Study Looks at Irregular Sleep Habits and Health

Sunday November 4 marks the end of Daylight Saving Time. Some people look forward to ‘falling back’ one hour in the fall and getting an ‘extra’ hour of sleep. But others feel a change in sleep routine throws them for a loop – according to a new study, they may be right.

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CLEVELAND – Some people look forward to ‘falling back’ one hour in the fall and getting an ‘extra’ hour of sleep.

However, others feel a change in sleep routine throws them for a loop – and according to a new study, they may be right.

The study looked at data from 2,156 adults between the ages of 54-93.

Participants wore sleep-tracking devices that were capable of monitoring even the slightest variation of bedtime patterns.

Researchers found that overall, the people who had irregular sleep habits had higher levels of blood sugar, higher body mass index (BMI), higher blood pressure, higher hemoglobin A1c, and were more likely to experience a heart attack or stroke in the following decade.

“What they found was that there was an association between the regularity of our sleep – if there’s more irregularity of sleep, there was an increased risk of negative cardiovascular outcomes,” said Reena Mehra, M.D., Director of Sleep Disorders Research at Cleveland Clinic, who did not take part in the study.

Irregular sleep patterns were also linked to less physical activity and increased daytime sleepiness.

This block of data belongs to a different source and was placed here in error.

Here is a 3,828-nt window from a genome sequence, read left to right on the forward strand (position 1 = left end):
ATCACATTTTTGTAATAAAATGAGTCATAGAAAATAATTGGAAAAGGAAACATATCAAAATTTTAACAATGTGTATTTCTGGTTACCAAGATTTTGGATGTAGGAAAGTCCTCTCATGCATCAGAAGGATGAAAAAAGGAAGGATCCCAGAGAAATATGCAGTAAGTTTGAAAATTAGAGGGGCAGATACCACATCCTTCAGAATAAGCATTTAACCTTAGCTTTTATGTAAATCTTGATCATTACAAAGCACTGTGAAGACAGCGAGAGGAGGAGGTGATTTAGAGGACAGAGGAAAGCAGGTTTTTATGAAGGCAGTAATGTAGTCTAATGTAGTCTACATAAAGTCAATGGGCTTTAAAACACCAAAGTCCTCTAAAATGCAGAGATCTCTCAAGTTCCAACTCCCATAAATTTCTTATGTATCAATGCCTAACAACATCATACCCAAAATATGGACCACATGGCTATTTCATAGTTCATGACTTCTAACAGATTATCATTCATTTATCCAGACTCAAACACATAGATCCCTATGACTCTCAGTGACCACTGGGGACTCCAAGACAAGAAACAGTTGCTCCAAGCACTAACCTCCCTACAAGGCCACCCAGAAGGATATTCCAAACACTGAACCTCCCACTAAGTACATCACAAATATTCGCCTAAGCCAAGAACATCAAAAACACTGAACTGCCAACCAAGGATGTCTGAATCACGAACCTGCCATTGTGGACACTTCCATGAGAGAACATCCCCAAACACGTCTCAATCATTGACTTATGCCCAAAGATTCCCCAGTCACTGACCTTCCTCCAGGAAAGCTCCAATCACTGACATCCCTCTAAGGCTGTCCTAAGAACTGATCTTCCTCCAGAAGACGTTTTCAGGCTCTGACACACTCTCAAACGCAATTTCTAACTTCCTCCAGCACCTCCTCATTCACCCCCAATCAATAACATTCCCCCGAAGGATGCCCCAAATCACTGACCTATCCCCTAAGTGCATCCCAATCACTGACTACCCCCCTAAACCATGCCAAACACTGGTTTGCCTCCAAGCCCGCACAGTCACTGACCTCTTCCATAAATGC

“These findings may actually be a reflection of our circadian biology, in that keeping those external cues in our environment as consistent as we can, really helps our biology and helps our health, and in this case, our cardiovascular health.”

Dr. Mehra said we tend to be better at keeping regular sleep-wake schedules during the week when work and school commitments require us to be on a set schedule.

For many of us, irregular sleep habits tend to creep up on the weekends, which can set us up for health risks down the road.

Dr. Mehra recommends keeping regular sleep wake times, regardless of the day of the week, or the time of the year.

“It’s important just to keep our routine as much as possible, in terms of that sleep-time and wake-time, and these study findings really suggest that irrespective of spring forward or falling back, as we are doing now, we should keep that consistent.”

Complete results of the study can be found in Scientific Reports.

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